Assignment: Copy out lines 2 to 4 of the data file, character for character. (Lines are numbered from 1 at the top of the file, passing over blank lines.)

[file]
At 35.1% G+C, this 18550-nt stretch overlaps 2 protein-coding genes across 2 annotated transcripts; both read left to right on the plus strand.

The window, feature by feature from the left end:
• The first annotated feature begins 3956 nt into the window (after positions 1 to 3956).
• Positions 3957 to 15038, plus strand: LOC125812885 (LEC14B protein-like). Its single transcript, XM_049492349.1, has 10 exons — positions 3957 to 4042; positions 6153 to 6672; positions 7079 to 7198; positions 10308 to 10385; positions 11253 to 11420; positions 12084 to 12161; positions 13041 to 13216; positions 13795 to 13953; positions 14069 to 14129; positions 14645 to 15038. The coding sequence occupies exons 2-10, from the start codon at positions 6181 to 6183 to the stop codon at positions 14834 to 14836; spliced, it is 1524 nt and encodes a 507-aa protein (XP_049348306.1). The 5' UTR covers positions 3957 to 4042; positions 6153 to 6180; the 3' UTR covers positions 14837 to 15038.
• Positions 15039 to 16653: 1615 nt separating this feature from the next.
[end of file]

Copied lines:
The window, feature by feature from the left end:
• The first annotated feature begins 3956 nt into the window (after positions 1 to 3956).
• Positions 3957 to 15038, plus strand: LOC125812885 (LEC14B protein-like). Its single transcript, XM_049492349.1, has 10 exons — positions 3957 to 4042; positions 6153 to 6672; positions 7079 to 7198; positions 10308 to 10385; positions 11253 to 11420; positions 12084 to 12161; positions 13041 to 13216; positions 13795 to 13953; positions 14069 to 14129; positions 14645 to 15038. The coding sequence occupies exons 2-10, from the start codon at positions 6181 to 6183 to the stop codon at positions 14834 to 14836; spliced, it is 1524 nt and encodes a 507-aa protein (XP_049348306.1). The 5' UTR covers positions 3957 to 4042; positions 6153 to 6180; the 3' UTR covers positions 14837 to 15038.